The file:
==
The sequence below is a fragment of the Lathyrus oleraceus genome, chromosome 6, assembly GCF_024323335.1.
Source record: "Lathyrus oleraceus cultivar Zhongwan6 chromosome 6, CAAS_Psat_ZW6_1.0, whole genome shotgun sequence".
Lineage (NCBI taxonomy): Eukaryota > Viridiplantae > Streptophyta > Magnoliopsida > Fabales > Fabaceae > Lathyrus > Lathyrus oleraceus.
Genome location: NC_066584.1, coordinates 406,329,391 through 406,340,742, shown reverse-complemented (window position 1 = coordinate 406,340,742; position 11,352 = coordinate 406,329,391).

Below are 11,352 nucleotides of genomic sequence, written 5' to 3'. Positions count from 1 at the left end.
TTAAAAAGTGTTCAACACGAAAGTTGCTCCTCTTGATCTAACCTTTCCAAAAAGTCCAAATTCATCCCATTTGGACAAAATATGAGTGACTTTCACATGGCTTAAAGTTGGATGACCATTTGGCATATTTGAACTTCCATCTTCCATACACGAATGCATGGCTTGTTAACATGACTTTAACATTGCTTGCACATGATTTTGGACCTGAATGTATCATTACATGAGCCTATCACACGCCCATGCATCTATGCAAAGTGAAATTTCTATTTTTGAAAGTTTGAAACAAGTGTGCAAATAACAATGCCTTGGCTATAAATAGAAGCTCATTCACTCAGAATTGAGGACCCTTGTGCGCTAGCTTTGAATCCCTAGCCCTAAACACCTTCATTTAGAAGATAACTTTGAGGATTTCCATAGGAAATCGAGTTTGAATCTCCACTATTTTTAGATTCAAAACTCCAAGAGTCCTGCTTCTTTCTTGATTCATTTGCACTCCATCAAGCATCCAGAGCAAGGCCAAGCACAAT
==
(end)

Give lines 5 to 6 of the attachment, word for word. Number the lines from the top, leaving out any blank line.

Below are 11,352 nucleotides of genomic sequence, written 5' to 3'. Positions count from 1 at the left end.
TTAAAAAGTGTTCAACACGAAAGTTGCTCCTCTTGATCTAACCTTTCCAAAAAGTCCAAATTCATCCCATTTGGACAAAATATGAGTGACTTTCACATGGCTTAAAGTTGGATGACCATTTGGCATATTTGAACTTCCATCTTCCATACACGAATGCATGGCTTGTTAACATGACTTTAACATTGCTTGCACATGATTTTGGACCTGAATGTATCATTACATGAGCCTATCACACGCCCATGCATCTATGCAAAGTGAAATTTCTATTTTTGAAAGTTTGAAACAAGTGTGCAAATAACAATGCCTTGGCTATAAATAGAAGCTCATTCACTCAGAATTGAGGACCCTTGTGCGCTAGCTTTGAATCCCTAGCCCTAAACACCTTCATTTAGAAGATAACTTTGAGGATTTCCATAGGAAATCGAGTTTGAATCTCCACTATTTTTAGATTCAAAACTCCAAGAGTCCTGCTTCTTTCTTGATTCATTTGCACTCCATCAAGCATCCAGAGCAAGGCCAAGCACAAT